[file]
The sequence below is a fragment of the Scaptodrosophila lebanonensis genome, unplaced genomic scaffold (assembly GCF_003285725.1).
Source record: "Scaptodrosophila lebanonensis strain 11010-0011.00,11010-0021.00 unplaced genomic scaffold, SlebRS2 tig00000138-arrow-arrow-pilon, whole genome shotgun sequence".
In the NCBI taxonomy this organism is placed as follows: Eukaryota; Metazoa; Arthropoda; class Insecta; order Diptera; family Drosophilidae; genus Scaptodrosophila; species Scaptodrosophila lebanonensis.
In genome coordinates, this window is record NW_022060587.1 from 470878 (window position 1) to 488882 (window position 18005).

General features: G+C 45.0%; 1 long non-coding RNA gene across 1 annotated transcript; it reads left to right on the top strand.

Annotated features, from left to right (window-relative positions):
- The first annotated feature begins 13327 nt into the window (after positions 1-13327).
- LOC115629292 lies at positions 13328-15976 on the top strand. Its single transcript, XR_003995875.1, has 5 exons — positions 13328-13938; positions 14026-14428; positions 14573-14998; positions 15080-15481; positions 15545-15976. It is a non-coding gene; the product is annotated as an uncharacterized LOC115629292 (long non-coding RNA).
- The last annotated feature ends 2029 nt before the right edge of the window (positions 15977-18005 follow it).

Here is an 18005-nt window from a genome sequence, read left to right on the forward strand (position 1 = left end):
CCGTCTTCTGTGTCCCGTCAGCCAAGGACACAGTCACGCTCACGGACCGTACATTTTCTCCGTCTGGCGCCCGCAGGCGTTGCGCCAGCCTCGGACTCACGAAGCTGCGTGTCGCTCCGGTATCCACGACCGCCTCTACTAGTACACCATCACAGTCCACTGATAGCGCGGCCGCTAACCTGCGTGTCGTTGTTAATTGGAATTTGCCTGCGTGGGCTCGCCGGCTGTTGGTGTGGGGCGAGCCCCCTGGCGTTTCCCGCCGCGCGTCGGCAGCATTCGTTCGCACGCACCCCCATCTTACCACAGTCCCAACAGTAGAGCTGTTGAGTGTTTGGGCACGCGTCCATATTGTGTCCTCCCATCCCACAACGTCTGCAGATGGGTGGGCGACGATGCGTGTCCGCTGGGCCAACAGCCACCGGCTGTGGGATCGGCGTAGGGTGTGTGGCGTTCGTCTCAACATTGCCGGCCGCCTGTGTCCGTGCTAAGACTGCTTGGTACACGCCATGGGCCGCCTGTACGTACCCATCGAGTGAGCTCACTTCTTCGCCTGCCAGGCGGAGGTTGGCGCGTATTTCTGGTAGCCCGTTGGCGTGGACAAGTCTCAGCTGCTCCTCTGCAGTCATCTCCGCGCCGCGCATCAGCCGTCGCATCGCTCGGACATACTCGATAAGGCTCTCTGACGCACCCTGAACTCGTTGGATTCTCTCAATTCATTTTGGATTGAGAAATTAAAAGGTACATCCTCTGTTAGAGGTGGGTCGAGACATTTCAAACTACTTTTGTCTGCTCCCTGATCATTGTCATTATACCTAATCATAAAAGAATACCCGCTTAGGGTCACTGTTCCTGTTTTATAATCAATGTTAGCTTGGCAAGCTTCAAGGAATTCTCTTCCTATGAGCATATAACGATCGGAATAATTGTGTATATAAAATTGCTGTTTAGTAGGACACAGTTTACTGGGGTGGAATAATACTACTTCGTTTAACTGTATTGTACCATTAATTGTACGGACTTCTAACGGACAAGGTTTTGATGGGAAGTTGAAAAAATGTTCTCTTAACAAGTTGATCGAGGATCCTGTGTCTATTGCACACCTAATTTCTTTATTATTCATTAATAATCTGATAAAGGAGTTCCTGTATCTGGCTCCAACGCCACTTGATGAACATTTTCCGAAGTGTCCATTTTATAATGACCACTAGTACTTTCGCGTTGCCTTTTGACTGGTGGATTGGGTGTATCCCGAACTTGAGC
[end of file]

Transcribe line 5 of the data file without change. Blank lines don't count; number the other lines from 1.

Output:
General features: G+C 45.0%; 1 long non-coding RNA gene across 1 annotated transcript; it reads left to right on the top strand.